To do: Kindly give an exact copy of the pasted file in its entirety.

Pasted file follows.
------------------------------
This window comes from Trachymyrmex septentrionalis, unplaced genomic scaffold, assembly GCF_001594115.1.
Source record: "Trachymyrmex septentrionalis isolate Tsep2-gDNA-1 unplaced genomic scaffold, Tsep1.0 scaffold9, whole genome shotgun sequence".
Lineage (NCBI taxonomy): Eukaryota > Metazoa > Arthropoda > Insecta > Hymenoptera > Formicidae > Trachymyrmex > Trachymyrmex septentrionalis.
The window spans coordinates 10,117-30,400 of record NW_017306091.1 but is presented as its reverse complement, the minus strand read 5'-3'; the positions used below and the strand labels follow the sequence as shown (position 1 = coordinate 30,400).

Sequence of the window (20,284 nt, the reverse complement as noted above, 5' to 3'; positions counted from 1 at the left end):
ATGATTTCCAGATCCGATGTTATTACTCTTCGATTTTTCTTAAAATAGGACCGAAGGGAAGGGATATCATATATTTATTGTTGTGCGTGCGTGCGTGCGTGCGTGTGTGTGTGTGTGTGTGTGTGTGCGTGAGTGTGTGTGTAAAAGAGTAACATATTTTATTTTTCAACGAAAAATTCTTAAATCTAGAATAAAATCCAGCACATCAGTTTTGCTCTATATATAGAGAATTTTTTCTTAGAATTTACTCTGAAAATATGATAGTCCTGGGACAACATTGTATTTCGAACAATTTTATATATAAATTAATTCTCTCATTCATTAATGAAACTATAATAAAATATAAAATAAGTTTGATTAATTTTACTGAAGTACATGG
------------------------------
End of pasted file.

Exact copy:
This window comes from Trachymyrmex septentrionalis, unplaced genomic scaffold, assembly GCF_001594115.1.
Source record: "Trachymyrmex septentrionalis isolate Tsep2-gDNA-1 unplaced genomic scaffold, Tsep1.0 scaffold9, whole genome shotgun sequence".
Lineage (NCBI taxonomy): Eukaryota > Metazoa > Arthropoda > Insecta > Hymenoptera > Formicidae > Trachymyrmex > Trachymyrmex septentrionalis.
The window spans coordinates 10,117-30,400 of record NW_017306091.1 but is presented as its reverse complement, the minus strand read 5'-3'; the positions used below and the strand labels follow the sequence as shown (position 1 = coordinate 30,400).

Sequence of the window (20,284 nt, the reverse complement as noted above, 5' to 3'; positions counted from 1 at the left end):
ATGATTTCCAGATCCGATGTTATTACTCTTCGATTTTTCTTAAAATAGGACCGAAGGGAAGGGATATCATATATTTATTGTTGTGCGTGCGTGCGTGCGTGCGTGTGTGTGTGTGTGTGTGTGTGTGCGTGAGTGTGTGTGTAAAAGAGTAACATATTTTATTTTTCAACGAAAAATTCTTAAATCTAGAATAAAATCCAGCACATCAGTTTTGCTCTATATATAGAGAATTTTTTCTTAGAATTTACTCTGAAAATATGATAGTCCTGGGACAACATTGTATTTCGAACAATTTTATATATAAATTAATTCTCTCATTCATTAATGAAACTATAATAAAATATAAAATAAGTTTGATTAATTTTACTGAAGTACATGG